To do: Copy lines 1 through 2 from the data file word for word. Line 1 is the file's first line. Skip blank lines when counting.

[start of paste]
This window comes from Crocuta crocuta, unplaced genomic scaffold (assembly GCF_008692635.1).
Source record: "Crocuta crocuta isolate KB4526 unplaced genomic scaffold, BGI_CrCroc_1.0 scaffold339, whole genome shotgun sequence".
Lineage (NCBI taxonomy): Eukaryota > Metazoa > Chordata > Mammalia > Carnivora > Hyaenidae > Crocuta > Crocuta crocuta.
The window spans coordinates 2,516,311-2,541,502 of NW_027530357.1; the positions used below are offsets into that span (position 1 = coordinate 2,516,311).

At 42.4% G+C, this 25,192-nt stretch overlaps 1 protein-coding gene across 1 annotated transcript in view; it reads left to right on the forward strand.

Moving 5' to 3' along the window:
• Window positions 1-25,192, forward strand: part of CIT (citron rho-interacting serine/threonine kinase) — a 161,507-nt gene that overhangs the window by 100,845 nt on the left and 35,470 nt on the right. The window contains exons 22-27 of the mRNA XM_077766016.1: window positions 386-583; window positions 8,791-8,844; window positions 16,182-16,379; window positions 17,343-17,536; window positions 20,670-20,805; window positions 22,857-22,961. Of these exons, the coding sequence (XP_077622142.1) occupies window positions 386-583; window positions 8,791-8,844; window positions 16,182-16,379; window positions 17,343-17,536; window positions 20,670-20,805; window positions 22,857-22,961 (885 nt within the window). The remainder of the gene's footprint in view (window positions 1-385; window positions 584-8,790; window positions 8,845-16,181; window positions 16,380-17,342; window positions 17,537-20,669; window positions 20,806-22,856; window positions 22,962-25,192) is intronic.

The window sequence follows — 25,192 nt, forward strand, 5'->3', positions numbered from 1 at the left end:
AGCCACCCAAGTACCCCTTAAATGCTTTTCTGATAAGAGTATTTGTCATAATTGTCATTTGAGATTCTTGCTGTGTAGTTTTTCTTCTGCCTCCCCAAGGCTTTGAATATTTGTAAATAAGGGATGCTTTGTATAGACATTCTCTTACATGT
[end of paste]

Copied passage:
This window comes from Crocuta crocuta, unplaced genomic scaffold (assembly GCF_008692635.1).
Source record: "Crocuta crocuta isolate KB4526 unplaced genomic scaffold, BGI_CrCroc_1.0 scaffold339, whole genome shotgun sequence".